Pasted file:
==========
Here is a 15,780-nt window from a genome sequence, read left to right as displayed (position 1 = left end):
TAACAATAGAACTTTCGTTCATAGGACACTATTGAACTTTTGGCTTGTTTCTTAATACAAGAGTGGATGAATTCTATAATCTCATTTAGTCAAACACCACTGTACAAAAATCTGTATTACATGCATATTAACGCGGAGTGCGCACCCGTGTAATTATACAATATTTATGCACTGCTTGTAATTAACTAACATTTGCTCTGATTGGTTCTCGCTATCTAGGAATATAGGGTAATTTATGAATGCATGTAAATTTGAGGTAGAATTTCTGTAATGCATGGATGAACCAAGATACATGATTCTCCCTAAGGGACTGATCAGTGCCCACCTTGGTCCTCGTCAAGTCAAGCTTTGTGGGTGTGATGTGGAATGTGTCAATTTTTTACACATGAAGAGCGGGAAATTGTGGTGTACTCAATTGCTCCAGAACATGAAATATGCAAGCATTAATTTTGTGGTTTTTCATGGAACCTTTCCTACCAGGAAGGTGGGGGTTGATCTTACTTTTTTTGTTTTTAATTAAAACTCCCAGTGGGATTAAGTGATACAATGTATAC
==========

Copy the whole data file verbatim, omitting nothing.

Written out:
Here is a 15,780-nt window from a genome sequence, read left to right as displayed (position 1 = left end):
TAACAATAGAACTTTCGTTCATAGGACACTATTGAACTTTTGGCTTGTTTCTTAATACAAGAGTGGATGAATTCTATAATCTCATTTAGTCAAACACCACTGTACAAAAATCTGTATTACATGCATATTAACGCGGAGTGCGCACCCGTGTAATTATACAATATTTATGCACTGCTTGTAATTAACTAACATTTGCTCTGATTGGTTCTCGCTATCTAGGAATATAGGGTAATTTATGAATGCATGTAAATTTGAGGTAGAATTTCTGTAATGCATGGATGAACCAAGATACATGATTCTCCCTAAGGGACTGATCAGTGCCCACCTTGGTCCTCGTCAAGTCAAGCTTTGTGGGTGTGATGTGGAATGTGTCAATTTTTTACACATGAAGAGCGGGAAATTGTGGTGTACTCAATTGCTCCAGAACATGAAATATGCAAGCATTAATTTTGTGGTTTTTCATGGAACCTTTCCTACCAGGAAGGTGGGGGTTGATCTTACTTTTTTTGTTTTTAATTAAAACTCCCAGTGGGATTAAGTGATACAATGTATAC